When Jesus taught His disciples the Our Father prayer, how did He intend for them to use it? When should we pray the Our Father, and how should we pray it?
Jesus was "praying in a certain place, and when He ceased, one of His disciples said to Him, 'Lord teach us to pray as John also taught his disciples'" (Luke 11:1). Did the disciples not know how to pray? On the contrary, prayer is one of the central pillars of Jewish practice. First-century Jews regularly participated in the prayer services of the synagogue and temple. From early childhood, the disciples learned the blessings, benedictions, petitions and doxologies of Jewish prayer and daily life. So why did they ask Jesus to teach them how to pray?
Jesus taught His disciples a specific prayer. He said, "Therefore pray in this manner: 'Our Father who is in heaven, hallowed by your name, Your kingdom come ..." (Matthew 6:9-10). Did Jesus intend them to pray the Our Father as a fixed liturgical prayer, or did He simply offer it to them as a model short prayer worthy of emulation?
Of course, the Our Father works as a great model for extemporaneous prayer, but anyone familiar with Jewish prayer recognizes that the "Our Father" is a patently Jewish prayer that fits naturally into the context of synagogue liturgy. The Our Father shows every indication of intent as a liturgical prayer. By the late first-century, at least, Christians already prayed the Our Father liturgically at the three times of daily prayer. The early Christians said, "This is what you should pray three times a day" (Didache 8:3), and then they quoted the Our Father.
If the Our Father is a liturgical prayer, where does it belong in the sequence of Jewish prayer? In other words, when Jesus taught this prayer to the disciples, how did He intend for them to use it? In what way did John teach his disciples to pray? What did Jesus' disciples hope to receive from Him when they said, "Master, teach us to pray"?
In the days of the scribes and Pharisees, individual rabbis created short liturgical prayers for their disciples to add as a meditation at the conclusion of their daily prayers. The great commentary on Jewish law called the Talmud preserves several examples of short prayers distinctive to a certain sage and his school of disciples. For example:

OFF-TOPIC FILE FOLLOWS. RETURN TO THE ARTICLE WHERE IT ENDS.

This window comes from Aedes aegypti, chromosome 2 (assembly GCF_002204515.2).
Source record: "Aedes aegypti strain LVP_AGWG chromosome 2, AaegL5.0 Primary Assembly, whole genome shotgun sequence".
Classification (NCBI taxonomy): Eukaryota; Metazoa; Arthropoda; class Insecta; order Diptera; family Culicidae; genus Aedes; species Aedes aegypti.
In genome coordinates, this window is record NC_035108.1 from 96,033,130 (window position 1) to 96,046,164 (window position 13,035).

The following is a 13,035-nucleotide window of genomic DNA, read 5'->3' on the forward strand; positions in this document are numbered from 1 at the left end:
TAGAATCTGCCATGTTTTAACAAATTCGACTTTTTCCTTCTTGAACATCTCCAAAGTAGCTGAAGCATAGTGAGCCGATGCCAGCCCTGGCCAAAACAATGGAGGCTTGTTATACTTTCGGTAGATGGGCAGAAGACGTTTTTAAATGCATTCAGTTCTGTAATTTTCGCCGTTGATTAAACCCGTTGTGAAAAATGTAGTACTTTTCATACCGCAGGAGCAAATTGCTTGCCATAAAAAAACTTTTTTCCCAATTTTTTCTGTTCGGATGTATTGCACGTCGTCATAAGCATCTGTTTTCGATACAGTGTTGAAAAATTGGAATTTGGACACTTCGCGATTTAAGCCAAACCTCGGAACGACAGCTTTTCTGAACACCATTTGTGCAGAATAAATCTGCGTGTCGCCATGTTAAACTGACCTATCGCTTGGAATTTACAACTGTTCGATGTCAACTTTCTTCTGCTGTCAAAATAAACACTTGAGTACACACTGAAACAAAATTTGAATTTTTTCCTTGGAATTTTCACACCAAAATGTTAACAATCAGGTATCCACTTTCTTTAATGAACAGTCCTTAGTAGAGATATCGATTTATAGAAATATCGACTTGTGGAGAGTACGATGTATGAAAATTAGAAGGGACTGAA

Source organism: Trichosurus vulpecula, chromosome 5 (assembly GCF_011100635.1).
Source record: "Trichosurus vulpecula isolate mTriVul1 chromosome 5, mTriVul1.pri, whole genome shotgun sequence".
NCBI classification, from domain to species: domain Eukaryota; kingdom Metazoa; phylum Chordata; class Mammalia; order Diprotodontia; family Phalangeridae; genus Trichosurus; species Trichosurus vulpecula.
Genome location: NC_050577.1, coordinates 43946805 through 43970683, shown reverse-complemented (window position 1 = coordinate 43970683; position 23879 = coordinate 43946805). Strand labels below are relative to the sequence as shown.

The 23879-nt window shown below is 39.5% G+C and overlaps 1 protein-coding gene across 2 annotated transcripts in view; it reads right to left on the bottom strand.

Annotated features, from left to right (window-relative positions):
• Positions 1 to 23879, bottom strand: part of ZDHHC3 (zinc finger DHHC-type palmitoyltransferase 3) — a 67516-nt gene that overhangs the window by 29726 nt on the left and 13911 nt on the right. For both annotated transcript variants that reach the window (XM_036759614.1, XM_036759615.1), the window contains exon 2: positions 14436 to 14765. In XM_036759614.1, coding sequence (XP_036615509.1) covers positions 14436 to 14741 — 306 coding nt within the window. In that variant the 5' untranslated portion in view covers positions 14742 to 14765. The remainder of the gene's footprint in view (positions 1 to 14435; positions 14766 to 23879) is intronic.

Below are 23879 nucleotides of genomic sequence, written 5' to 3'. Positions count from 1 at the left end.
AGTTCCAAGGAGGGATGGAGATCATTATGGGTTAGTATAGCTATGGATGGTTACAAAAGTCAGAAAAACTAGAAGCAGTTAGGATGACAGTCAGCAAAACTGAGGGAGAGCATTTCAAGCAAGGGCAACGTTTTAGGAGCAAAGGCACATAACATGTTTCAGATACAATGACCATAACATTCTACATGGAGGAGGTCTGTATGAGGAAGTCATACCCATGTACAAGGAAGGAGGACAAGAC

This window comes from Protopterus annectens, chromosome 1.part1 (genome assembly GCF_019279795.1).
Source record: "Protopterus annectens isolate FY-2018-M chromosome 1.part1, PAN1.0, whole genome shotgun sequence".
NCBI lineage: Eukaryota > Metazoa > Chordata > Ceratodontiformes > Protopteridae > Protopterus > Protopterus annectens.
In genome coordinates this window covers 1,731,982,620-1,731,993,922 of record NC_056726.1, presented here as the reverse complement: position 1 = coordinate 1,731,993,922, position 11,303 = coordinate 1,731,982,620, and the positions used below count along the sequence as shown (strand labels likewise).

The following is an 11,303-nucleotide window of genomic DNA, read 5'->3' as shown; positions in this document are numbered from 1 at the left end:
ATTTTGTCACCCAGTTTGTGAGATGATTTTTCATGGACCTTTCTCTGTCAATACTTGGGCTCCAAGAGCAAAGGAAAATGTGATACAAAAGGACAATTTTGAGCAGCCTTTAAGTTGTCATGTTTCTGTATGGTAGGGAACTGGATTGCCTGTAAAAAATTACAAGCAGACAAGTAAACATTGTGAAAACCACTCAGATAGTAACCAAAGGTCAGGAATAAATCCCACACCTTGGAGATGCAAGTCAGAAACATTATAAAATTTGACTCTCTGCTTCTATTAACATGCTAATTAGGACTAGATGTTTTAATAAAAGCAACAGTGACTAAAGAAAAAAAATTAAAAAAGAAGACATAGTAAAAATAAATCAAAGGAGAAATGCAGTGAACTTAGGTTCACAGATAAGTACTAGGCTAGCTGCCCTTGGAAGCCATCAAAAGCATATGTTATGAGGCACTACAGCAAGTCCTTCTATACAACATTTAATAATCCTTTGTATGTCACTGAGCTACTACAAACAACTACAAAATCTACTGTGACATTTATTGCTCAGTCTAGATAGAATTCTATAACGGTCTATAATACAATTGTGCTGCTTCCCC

When Rabbi Eleazar concluded his recitation of prayer, he prayed, "May it be Your will, O LORD our God, to cause love, brotherhood, peace, and friendship to swell in our midst, and may You set our portion in paradise, and grant us good companionship and a good inclination in Your world, and may we rise early and obtain the desire of our heart—to fear Your name, and may you be pleased to satisfy our desires." When Rabbi Yochanan concluded his recitation of prayer, he prayed, "May it be your will, O LORD our God, to look upon our shame and behold our affliction and clothe Yourself in Your mercies and cover Yourself in Your strength and wrap Yourself in lovingkindness and gird Yourself in Your graciousness, and may Your attributes of kindness and mercy prevail." (Talmud, b.Berachot 16b)
Likewise, John the immerser must have taught His disciples a particular prayer unique to their school. When Jesus' disciples said, "Lord, teach us to pray," they were asking Him to give them such a prayer. He gave them the Our Father. In the same way that the other rabbis gave their disciples a signature prayer for their particular school of discipleship, Jesus gave us the Our Father to function as a short petition for the kingdom at the conclusion of our daily prayers.
Daniel Thomas Lancaster is a writer, teacher, and the Director of Education at the Messianic ministry of First Fruits of Zion (www.ffoz.org), an international ministry with offices in Israel, Canada, and USA, bringing Messianic Jewish teaching to Christians and Jews. He is the author of several books about the Jewish roots of Christianity, the Jewishness of the New Testament, and he is the author of the Torah Club Bible study program (torahclub.org). He also serves as the teaching pastor at Beth Immanuel (bethimmanuel.org), a Messianic Jewish synagogue in Hudson, Wisconsin.
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